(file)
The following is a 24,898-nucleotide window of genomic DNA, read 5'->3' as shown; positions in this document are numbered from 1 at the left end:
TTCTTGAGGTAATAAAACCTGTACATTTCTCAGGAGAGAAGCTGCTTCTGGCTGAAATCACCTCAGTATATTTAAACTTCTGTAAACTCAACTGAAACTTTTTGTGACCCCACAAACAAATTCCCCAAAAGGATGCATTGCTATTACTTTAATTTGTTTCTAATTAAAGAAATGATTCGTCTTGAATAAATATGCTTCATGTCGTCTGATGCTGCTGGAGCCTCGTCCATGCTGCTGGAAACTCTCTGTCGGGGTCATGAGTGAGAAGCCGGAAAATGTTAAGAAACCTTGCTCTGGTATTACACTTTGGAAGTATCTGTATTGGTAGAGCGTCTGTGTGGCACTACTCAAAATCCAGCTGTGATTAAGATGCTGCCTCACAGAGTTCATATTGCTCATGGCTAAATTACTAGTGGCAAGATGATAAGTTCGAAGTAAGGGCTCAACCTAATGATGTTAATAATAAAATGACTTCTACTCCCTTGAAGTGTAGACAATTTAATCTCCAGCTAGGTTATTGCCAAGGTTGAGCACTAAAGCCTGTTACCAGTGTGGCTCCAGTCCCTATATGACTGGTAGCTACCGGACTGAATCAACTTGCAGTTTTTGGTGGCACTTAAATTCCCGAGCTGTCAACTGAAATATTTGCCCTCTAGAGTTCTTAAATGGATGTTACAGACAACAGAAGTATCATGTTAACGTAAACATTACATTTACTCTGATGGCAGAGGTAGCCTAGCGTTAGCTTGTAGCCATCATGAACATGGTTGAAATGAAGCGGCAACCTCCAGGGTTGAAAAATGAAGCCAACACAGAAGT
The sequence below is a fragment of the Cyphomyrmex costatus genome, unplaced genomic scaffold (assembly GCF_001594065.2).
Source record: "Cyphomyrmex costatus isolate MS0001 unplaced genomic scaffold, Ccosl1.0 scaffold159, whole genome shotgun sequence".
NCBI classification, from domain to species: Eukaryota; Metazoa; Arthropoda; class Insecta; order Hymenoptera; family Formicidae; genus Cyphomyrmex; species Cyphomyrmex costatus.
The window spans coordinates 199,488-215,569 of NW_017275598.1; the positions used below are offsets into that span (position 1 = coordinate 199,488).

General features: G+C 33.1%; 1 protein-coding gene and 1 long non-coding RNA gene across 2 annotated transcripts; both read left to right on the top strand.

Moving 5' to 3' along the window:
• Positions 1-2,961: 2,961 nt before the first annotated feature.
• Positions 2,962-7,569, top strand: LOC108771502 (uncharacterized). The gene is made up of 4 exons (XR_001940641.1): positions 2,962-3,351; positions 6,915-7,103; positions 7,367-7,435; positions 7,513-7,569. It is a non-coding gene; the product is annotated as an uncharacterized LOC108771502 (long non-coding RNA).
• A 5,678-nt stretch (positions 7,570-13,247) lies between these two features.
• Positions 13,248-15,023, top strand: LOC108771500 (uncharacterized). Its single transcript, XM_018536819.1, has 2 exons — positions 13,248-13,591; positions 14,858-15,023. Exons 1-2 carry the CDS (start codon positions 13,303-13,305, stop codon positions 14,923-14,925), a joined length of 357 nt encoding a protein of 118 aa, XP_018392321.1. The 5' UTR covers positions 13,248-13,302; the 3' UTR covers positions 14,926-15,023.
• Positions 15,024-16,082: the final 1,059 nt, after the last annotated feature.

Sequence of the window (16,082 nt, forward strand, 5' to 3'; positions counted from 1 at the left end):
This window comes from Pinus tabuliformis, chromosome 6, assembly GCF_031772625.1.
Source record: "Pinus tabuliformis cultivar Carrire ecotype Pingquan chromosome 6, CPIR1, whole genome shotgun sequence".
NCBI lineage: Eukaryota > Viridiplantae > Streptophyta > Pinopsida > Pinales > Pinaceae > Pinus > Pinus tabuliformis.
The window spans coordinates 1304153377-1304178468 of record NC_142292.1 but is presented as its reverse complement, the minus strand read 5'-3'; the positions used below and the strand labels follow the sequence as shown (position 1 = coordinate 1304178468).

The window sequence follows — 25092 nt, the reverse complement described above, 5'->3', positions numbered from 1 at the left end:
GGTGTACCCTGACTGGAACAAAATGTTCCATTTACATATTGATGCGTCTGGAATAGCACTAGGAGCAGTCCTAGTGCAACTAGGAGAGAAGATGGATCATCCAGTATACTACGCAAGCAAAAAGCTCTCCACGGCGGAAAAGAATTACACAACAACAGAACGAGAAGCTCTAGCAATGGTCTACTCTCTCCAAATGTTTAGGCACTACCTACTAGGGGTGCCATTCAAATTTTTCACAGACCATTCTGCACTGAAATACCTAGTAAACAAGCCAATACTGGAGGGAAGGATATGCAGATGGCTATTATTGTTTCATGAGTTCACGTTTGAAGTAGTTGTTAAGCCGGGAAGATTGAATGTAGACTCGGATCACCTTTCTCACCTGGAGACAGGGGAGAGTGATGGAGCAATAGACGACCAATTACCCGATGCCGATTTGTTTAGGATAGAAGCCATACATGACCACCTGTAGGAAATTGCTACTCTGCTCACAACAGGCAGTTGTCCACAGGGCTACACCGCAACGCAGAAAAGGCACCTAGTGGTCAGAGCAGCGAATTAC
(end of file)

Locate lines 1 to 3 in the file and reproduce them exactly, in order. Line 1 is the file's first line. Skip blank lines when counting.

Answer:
The following is a 24,898-nucleotide window of genomic DNA, read 5'->3' as shown; positions in this document are numbered from 1 at the left end:
TTCTTGAGGTAATAAAACCTGTACATTTCTCAGGAGAGAAGCTGCTTCTGGCTGAAATCACCTCAGTATATTTAAACTTCTGTAAACTCAACTGAAACTTTTTGTGACCCCACAAACAAATTCCCCAAAAGGATGCATTGCTATTACTTTAATTTGTTTCTAATTAAAGAAATGATTCGTCTTGAATAAATATGCTTCATGTCGTCTGATGCTGCTGGAGCCTCGTCCATGCTGCTGGAAACTCTCTGTCGGGGTCATGAGTGAGAAGCCGGAAAATGTTAAGAAACCTTGCTCTGGTATTACACTTTGGAAGTATCTGTATTGGTAGAGCGTCTGTGTGGCACTACTCAAAATCCAGCTGTGATTAAGATGCTGCCTCACAGAGTTCATATTGCTCATGGCTAAATTACTAGTGGCAAGATGATAAGTTCGAAGTAAGGGCTCAACCTAATGATGTTAATAATAAAATGACTTCTACTCCCTTGAAGTGTAGACAATTTAATCTCCAGCTAGGTTATTGCCAAGGTTGAGCACTAAAGCCTGTTACCAGTGTGGCTCCAGTCCCTATATGACTGGTAGCTACCGGACTGAATCAACTTGCAGTTTTTGGTGGCACTTAAATTCCCGAGCTGTCAACTGAAATATTTGCCCTCTAGAGTTCTTAAATGGATGTTACAGACAACAGAAGTATCATGTTAACGTAAACATTACATTTACTCTGATGGCAGAGGTAGCCTAGCGTTAGCTTGTAGCCATCATGAACATGGTTGAAATGAAGCGGCAACCTCCAGGGTTGAAAAATGAAGCCAACACAGAAGT
The sequence below is a fragment of the Cyphomyrmex costatus genome, unplaced genomic scaffold (assembly GCF_001594065.2).